On Friday, the final day of the 2010 Vancouver Olympic Winter Games torch relay will be on Canadian television — all nine hours' worth. Then there's a two-hour pre-Opening Ceremonies special, followed by the pomp and pageantry of the Ceremonies themselves at Vancouver's B.C. Place for another three hours.
The rest of the month? An estimated 4,800 hours of coverage on multiple platforms.
But Iginla isn't ready for five-ring fixations.
"Not quite yet, I guess," the Calgary Flames captain, who'll wear an ‘A' for Team Canada at Vancouver, told reporters on Thursday morning. "The past couple of weeks, there's been a real buzz . . . but with us playing in the NHL every second day, and travelling, it's kind of sneaked up on us.
"We've still got a very important couple of games ahead of us," noted Iginla, whose Flames (29-22-9) were clinging to eighth place in the Western Conference before hosting the 11th-place Dallas Stars on Thursday and the 10th-place Anaheim Ducks on Saturday. "We see the logjam, and we know how teams are trying to catch us; we're trying to stay ahead of them and also move up.
"I'm looking forward to (the Games). It's hard to believe they're already here. Sunday, everyone takes off, for whatever their plans are, but right now . . . the focus is still here."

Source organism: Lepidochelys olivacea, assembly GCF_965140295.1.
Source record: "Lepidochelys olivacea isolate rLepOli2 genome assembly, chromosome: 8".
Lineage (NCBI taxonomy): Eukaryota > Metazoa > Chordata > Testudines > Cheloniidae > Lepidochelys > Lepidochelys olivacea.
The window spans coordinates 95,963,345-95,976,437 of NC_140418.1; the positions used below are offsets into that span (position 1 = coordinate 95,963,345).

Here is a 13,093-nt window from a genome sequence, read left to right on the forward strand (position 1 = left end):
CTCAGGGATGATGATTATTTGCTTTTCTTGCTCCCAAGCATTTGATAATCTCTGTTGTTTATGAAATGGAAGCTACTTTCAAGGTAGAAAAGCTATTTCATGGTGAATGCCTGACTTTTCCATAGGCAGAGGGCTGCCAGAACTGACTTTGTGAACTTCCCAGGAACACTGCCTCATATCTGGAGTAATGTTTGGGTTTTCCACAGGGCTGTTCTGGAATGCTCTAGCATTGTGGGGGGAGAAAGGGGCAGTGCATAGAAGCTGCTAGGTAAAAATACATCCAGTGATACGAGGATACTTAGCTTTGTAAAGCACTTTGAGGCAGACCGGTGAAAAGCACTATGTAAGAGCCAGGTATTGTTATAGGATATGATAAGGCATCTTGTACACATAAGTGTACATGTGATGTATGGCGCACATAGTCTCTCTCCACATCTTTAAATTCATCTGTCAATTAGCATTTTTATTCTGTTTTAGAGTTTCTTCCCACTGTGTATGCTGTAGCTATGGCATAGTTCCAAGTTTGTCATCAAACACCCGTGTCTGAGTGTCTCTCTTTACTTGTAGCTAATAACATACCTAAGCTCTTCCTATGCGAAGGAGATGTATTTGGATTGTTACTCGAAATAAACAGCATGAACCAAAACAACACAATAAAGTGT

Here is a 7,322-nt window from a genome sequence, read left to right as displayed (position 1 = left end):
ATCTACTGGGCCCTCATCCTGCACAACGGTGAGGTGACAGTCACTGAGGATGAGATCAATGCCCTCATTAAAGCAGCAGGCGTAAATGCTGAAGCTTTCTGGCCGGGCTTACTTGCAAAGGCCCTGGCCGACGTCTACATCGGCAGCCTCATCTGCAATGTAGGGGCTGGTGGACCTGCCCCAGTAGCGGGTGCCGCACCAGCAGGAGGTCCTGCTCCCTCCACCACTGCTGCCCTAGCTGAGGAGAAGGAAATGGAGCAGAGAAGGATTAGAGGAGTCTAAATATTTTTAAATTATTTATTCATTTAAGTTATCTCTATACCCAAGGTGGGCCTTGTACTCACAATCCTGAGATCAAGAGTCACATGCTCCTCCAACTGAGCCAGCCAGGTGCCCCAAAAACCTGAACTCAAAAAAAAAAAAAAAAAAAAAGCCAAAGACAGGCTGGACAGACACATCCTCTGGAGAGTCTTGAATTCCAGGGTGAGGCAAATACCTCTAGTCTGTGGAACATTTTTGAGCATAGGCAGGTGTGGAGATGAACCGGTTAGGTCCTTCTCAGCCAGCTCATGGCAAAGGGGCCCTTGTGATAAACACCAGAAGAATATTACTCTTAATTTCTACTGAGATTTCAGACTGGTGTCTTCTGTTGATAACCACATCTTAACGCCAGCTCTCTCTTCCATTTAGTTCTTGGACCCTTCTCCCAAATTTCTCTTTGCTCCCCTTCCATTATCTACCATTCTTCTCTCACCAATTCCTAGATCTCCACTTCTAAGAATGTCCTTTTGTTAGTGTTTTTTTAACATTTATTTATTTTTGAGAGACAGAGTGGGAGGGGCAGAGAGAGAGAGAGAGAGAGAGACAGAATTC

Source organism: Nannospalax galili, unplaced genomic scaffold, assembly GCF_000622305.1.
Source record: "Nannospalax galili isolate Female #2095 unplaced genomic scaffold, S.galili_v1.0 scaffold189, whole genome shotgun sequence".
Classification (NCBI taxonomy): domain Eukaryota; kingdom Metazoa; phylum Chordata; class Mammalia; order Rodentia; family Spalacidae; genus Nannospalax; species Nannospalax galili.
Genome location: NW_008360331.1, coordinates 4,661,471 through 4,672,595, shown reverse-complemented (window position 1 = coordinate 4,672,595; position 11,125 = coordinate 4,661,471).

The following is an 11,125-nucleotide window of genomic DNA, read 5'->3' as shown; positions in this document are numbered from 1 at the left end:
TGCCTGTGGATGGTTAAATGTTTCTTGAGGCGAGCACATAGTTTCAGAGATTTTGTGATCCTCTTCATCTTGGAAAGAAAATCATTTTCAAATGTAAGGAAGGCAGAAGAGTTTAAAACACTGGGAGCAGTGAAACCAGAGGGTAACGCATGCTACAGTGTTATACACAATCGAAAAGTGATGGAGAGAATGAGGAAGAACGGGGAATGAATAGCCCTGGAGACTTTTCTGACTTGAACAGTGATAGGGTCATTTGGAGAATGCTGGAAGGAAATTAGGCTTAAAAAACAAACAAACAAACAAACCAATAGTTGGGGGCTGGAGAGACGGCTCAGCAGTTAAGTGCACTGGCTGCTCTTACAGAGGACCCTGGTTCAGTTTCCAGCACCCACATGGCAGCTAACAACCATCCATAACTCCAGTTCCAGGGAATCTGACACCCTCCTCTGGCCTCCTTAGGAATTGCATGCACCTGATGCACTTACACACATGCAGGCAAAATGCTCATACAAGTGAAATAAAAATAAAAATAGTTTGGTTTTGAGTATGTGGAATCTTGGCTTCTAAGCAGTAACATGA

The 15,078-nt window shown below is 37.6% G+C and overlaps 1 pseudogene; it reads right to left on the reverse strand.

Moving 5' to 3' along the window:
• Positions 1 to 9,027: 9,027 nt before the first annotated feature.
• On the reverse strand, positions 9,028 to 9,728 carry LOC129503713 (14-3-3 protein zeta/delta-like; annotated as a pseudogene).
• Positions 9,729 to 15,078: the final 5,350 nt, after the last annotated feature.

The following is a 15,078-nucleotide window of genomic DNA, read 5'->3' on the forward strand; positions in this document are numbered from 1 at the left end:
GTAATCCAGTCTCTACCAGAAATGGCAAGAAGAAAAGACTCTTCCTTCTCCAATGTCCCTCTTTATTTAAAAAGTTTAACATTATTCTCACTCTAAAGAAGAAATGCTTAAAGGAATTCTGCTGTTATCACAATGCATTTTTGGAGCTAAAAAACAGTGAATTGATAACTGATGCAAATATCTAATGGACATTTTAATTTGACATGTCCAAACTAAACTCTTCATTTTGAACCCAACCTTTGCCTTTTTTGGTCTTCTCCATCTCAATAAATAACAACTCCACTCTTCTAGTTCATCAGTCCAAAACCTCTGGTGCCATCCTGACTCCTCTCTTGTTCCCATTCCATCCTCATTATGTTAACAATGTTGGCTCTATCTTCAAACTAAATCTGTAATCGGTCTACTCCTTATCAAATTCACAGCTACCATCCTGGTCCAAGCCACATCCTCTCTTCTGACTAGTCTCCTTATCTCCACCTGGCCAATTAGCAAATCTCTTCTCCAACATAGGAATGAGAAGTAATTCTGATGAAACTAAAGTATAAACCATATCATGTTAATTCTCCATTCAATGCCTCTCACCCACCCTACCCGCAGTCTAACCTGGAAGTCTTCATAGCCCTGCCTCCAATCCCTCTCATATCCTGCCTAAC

Iginla is one of only three players on the 2010 Canadian roster, along with Chris Pronger and Martin Brodeur, who have experienced the glory of Salt Lake City gold in 2002 and the mortification of seventh place at Torino in 2006.
Iginla, 32, understands the enormous pressure that will be placed upon him and his teammates to win Olympic gold at home, like the Americans did in 1960 and 1980.
But he believes this roster -- with the likes of Brodeur and Roberto Luongo in net; Duncan Keith, Brent Seabrook, Dan Boyle and Pronger on the blue line; and Sidney Crosby, Rick Nash, Jonathan Toews, and the sublime San Jose Sharks trio of Patrick Marleau, Dany Heatley and Joe Thornton up front -- was purpose-built for an onerous job.
"There's definitely pressure, but that's all right. Playing for Canada — world juniors, world championship, World Cup — all the guys feel that pressure. It's gold or bust. We understand that," Iginla said.
"And what we can do as players is enjoy the atmosphere . . . enjoy the challenge," he added. "We believe we can win it. There's a lot of good teams. In the past, in every (Olympic) tournament, there've been close games. But I like our chances. We have a lot of depth all the way through."